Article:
For emerging markets, Bitcoin and the blockchain are already beginning to be used as currency, a mechanism to transfer funds for inbound and outbound remittance and, most importantly, as a catalyst for financial inclusion. Bitcoin adoption is surging globally, but one country in particular, India, is seeing an increase in users and volume. I currently handle Global Business Development for Coinsecure, India’s largest Bitcoin exchange. Coinsecure was founded in the summer of 2014 with the mission of connecting India to Bitcoin. As the world’s second largest country by population, the home to one-fifth of the global underbanked population, and the number one remittance receiving country by volume, India is ripe for Bitcoin adoption. As Bitcoin is a new technology and has faced ups and downs since the first Bitcoin was mined in January of 2009, it has taken some time for Indian citizens to feel comfortable with the technology. The Indian government has additionally not issued formalized regulatory guidelines around digital currency. But following Prime Minister Narendra Modi’s crackdown on counterfeit paper notes and his start to demonetization, Indian citizens have landed on Bitcoin as a top plan B. In November 2016, following the cancellation of larger currency notes, Indian citizens who did not have a credit or debit card and who lived predominantly on paper currency were in a bind. Citizens began turning to exchanges like Coinsecure to trade in INR, Indian Rupees, for Bitcoin, in order to have a store of value as well as make purchases both in India and internationally.

To be certain, the Bitcoin community has some maturing to do. The issue of how to manage the technology and develop more user-friendly services for transacting with Bitcoin are both works in progress. But the Bitcoin and blockchain revolutions have already begun. As Itireling told me in a 2014 interview, Bitcoin technology “is a tool that can be used to liberate an ordinary African and give the unbanked an opportunity to have something they can use to manage their finances without having to go through a lot of paperwork and be dismissed for not having a bank account.” With inflation on the rise and capital controls becoming more common, Bitcoin provides the perfect avenue for an individual to send funds anywhere around the world with internet connection (just consider the fact that more people have access to a mobile phone than to a toilet, according to the World Bank).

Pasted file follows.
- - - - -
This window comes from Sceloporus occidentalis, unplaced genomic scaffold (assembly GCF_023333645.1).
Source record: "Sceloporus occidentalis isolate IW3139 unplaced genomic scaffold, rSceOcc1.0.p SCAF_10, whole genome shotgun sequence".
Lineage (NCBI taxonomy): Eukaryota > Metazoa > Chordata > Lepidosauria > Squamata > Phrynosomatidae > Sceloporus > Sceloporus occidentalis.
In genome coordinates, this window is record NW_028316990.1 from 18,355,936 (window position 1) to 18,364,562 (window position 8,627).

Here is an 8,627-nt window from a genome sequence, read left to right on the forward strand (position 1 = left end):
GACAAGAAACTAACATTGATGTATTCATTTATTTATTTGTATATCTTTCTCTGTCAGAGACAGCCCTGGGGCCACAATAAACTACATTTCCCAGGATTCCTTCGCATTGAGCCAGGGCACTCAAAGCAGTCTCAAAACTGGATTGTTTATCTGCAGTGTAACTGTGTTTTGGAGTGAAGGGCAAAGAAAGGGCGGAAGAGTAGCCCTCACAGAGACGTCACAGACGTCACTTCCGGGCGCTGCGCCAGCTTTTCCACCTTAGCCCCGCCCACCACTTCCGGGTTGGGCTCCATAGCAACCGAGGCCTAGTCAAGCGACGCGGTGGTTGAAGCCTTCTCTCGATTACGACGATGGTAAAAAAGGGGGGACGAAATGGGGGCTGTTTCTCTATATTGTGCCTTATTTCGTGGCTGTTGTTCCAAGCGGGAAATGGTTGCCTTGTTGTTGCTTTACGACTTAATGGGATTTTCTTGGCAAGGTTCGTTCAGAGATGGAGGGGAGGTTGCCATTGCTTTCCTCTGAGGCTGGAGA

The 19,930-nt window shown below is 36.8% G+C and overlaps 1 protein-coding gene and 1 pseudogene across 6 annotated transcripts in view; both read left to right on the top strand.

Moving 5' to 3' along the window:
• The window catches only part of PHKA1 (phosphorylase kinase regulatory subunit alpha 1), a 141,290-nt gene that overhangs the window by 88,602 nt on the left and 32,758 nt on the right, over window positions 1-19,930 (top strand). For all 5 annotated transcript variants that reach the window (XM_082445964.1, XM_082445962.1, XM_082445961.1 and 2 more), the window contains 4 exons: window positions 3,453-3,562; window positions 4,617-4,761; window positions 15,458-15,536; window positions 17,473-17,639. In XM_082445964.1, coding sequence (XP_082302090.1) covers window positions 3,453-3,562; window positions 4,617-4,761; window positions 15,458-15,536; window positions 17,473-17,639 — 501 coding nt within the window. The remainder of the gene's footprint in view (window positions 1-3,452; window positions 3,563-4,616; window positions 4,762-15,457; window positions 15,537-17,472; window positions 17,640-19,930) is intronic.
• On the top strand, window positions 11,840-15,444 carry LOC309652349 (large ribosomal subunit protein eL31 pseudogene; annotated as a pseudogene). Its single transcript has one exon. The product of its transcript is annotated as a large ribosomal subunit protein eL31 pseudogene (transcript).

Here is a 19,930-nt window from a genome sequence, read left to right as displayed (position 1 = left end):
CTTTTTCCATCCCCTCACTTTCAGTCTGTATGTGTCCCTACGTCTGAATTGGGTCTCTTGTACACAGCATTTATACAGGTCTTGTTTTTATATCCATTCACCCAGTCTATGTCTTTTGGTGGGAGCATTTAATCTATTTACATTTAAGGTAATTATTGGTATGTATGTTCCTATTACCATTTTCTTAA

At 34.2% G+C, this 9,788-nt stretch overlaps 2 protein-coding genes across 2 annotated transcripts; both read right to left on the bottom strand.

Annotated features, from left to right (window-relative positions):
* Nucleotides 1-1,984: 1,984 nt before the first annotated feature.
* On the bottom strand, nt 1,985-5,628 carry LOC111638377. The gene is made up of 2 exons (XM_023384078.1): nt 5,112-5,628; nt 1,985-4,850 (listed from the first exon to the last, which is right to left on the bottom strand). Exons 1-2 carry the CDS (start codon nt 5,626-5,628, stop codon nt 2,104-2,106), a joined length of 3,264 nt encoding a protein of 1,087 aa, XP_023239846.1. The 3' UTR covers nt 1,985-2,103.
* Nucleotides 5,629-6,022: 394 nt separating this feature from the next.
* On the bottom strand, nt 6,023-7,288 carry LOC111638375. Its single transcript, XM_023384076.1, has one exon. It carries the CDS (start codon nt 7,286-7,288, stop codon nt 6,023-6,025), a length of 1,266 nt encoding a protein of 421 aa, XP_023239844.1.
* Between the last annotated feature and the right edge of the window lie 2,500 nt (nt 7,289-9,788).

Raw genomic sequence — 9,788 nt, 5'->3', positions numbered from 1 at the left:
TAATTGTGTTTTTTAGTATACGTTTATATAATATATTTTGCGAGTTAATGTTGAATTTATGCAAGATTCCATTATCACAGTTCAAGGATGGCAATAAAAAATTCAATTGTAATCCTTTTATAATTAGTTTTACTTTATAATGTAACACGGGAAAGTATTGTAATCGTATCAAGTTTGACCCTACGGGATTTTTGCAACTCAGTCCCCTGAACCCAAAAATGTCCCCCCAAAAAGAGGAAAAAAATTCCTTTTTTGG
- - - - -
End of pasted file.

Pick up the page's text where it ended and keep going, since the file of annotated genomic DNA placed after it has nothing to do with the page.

Bitcoin is just one application of the blockchain; in the next few years, we’ll see an increasing number of international governments looking to leverage its immutable ledger for areas where there is still rampant corruption, such as disaster relief, voting and foreign aid. Even traditional banks and remittance companies are looking to Bitcoin and the blockchain as a gateway to send funds around the world for a fraction of a cost, as well as presenting opportunities for secure fund clearance, recordkeeping and even for storing identities, land titles, and deeds. With transactions taking place within a matter of seconds to minutes, funds are guaranteed to be delivered in a timely fashion with no middlemen taking a cut. The technology is thus poised to disrupt the traditional economic system at large.

As a decentralized peer-to-peer network, Bitcoin puts power directly into the hands of the people, taking it out of those of a specific government or central bank that may be corrupt or unstable. Bitcoin provides an opportunity, mostly still untapped, for those ready to take ownership of their finances and be their own bank. In doing so, it is changing the financial trajectory for women around the world.

This feature originally appeared in the Money issue. Find more inspiring stories from the Money issue here or read the Editorial Note from our Money issue.

We’re so glad you’re with us. We’re a community of women who are changing women’s media. That’s no small task. But because you’re here, we know that you care, too. For us to keep doing what we do, we need your support. So we can keep printing, posting and furthering our mission. With you.
Join us – Become a member   Get the latest issue in print

No Comments Yet

Comments are closed